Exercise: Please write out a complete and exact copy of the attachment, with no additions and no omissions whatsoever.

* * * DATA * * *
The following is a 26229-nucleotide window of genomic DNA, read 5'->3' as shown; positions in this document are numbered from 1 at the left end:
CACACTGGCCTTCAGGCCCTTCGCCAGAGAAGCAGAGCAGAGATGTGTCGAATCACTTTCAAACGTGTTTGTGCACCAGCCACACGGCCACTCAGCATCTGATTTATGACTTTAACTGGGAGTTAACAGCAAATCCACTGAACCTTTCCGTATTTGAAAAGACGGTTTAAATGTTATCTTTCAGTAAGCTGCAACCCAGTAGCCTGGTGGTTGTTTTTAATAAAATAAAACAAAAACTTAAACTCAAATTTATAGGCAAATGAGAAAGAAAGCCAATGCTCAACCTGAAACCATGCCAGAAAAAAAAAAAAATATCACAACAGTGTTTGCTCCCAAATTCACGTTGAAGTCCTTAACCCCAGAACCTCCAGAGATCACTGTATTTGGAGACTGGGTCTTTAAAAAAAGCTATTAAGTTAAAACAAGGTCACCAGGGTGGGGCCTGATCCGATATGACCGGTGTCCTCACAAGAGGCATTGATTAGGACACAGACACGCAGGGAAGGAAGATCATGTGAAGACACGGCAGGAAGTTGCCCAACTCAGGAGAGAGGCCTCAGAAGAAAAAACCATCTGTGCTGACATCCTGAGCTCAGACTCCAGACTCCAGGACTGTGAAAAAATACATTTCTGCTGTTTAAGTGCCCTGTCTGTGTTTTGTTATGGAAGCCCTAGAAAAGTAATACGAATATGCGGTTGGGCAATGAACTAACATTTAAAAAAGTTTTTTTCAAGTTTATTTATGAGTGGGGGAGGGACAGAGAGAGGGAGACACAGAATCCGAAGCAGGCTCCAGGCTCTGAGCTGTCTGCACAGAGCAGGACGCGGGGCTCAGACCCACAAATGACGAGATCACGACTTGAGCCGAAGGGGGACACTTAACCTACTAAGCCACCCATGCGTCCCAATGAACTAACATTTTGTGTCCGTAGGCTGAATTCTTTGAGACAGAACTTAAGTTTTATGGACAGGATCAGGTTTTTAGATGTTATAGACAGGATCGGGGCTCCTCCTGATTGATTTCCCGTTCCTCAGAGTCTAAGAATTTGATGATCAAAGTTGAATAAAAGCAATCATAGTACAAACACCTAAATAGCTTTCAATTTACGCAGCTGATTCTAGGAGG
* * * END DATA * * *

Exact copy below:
The following is a 26229-nucleotide window of genomic DNA, read 5'->3' as shown; positions in this document are numbered from 1 at the left end:
CACACTGGCCTTCAGGCCCTTCGCCAGAGAAGCAGAGCAGAGATGTGTCGAATCACTTTCAAACGTGTTTGTGCACCAGCCACACGGCCACTCAGCATCTGATTTATGACTTTAACTGGGAGTTAACAGCAAATCCACTGAACCTTTCCGTATTTGAAAAGACGGTTTAAATGTTATCTTTCAGTAAGCTGCAACCCAGTAGCCTGGTGGTTGTTTTTAATAAAATAAAACAAAAACTTAAACTCAAATTTATAGGCAAATGAGAAAGAAAGCCAATGCTCAACCTGAAACCATGCCAGAAAAAAAAAAAAATATCACAACAGTGTTTGCTCCCAAATTCACGTTGAAGTCCTTAACCCCAGAACCTCCAGAGATCACTGTATTTGGAGACTGGGTCTTTAAAAAAAGCTATTAAGTTAAAACAAGGTCACCAGGGTGGGGCCTGATCCGATATGACCGGTGTCCTCACAAGAGGCATTGATTAGGACACAGACACGCAGGGAAGGAAGATCATGTGAAGACACGGCAGGAAGTTGCCCAACTCAGGAGAGAGGCCTCAGAAGAAAAAACCATCTGTGCTGACATCCTGAGCTCAGACTCCAGACTCCAGGACTGTGAAAAAATACATTTCTGCTGTTTAAGTGCCCTGTCTGTGTTTTGTTATGGAAGCCCTAGAAAAGTAATACGAATATGCGGTTGGGCAATGAACTAACATTTAAAAAAGTTTTTTTCAAGTTTATTTATGAGTGGGGGAGGGACAGAGAGAGGGAGACACAGAATCCGAAGCAGGCTCCAGGCTCTGAGCTGTCTGCACAGAGCAGGACGCGGGGCTCAGACCCACAAATGACGAGATCACGACTTGAGCCGAAGGGGGACACTTAACCTACTAAGCCACCCATGCGTCCCAATGAACTAACATTTTGTGTCCGTAGGCTGAATTCTTTGAGACAGAACTTAAGTTTTATGGACAGGATCAGGTTTTTAGATGTTATAGACAGGATCGGGGCTCCTCCTGATTGATTTCCCGTTCCTCAGAGTCTAAGAATTTGATGATCAAAGTTGAATAAAAGCAATCATAGTACAAACACCTAAATAGCTTTCAATTTACGCAGCTGATTCTAGGAGG